- Organic elements are here to stay.
- Wallpaper and texture provide depth.
- Velvet becomes a staple.
- Blue is the color to incorporate.
- Say goodbye to gray.
- Computer rooms are out; charging stations are in.
- Minimalism moves over.
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She has appeared in media interviews across the U.S. including National Public Radio, WTOP (Washington, D.C.) and KOH (Reno, Nevada) and various print publications, as well as having served on panels discussing real estate development, city planning policy and homebuilding.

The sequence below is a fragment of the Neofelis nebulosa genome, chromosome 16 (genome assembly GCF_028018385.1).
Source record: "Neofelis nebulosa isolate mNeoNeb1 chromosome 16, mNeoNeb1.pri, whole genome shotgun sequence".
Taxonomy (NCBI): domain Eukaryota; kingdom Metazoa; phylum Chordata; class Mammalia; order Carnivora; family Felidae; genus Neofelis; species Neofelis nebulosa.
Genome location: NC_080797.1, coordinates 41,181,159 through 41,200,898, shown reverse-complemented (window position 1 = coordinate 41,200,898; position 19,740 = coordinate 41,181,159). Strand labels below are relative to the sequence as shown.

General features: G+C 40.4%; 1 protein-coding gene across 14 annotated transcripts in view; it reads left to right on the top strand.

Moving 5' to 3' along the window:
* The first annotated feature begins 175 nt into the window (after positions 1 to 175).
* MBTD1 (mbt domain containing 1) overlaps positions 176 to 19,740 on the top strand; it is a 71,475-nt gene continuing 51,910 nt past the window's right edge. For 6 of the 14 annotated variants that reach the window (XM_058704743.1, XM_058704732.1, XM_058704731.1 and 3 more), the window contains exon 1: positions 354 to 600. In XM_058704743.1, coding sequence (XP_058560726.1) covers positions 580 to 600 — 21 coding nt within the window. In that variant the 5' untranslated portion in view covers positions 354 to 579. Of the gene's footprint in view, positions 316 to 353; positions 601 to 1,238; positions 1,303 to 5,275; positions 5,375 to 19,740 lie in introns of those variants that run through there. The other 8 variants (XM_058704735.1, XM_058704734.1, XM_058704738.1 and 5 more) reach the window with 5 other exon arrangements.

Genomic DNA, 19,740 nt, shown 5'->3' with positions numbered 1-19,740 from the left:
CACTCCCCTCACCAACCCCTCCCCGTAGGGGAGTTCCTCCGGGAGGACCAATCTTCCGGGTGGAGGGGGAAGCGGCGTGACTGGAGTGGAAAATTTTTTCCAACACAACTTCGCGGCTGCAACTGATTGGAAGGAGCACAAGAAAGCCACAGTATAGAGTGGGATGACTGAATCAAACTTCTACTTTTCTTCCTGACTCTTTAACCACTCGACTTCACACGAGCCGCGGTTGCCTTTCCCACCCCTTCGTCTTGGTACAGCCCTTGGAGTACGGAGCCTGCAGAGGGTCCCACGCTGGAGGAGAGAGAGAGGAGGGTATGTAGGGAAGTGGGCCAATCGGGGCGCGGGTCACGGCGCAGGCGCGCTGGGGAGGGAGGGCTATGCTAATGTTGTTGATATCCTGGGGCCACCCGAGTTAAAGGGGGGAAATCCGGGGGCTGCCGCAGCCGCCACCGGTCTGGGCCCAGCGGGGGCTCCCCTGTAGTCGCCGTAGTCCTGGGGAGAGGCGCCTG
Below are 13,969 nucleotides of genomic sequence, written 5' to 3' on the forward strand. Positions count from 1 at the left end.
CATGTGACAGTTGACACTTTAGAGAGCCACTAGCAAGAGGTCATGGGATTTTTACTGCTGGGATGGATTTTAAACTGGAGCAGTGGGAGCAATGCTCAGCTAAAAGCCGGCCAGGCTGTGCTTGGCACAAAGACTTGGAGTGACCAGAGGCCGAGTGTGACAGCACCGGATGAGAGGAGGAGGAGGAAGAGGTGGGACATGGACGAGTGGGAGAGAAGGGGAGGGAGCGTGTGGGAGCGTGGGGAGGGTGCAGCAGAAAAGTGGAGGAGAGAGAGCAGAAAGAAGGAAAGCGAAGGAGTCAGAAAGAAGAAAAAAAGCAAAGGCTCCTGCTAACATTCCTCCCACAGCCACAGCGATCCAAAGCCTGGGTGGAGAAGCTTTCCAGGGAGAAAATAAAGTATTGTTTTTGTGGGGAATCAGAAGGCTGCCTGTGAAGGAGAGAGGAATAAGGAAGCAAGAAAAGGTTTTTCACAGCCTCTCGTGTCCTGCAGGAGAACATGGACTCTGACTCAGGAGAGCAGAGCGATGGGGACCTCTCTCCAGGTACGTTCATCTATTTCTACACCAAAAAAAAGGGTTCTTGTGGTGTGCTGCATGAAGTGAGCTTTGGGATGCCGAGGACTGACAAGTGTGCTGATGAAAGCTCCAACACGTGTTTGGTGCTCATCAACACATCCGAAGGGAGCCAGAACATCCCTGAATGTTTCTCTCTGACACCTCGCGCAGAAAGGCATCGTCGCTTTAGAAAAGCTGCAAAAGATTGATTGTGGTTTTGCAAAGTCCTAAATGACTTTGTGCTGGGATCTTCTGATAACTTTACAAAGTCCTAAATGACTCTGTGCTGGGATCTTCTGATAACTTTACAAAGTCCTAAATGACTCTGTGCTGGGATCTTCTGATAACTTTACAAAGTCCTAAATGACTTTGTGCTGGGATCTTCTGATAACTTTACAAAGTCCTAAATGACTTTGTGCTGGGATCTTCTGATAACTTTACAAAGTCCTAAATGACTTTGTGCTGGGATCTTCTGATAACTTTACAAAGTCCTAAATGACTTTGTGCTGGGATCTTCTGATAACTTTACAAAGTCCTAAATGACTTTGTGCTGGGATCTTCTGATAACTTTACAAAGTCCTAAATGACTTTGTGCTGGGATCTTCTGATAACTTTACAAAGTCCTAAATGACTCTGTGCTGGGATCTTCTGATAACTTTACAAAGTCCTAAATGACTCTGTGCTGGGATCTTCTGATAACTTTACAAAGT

Previously, she served as a researcher of commercial real estate transactions and information, and is currently a member of the National Association of Real Estate Editors. Thorsby studied Political Science at the University of Michigan, where she also served as a news reporter and editor for the student newspaper The Michigan Daily. Follow her on Twitter or write to her at firstname.lastname@example.org.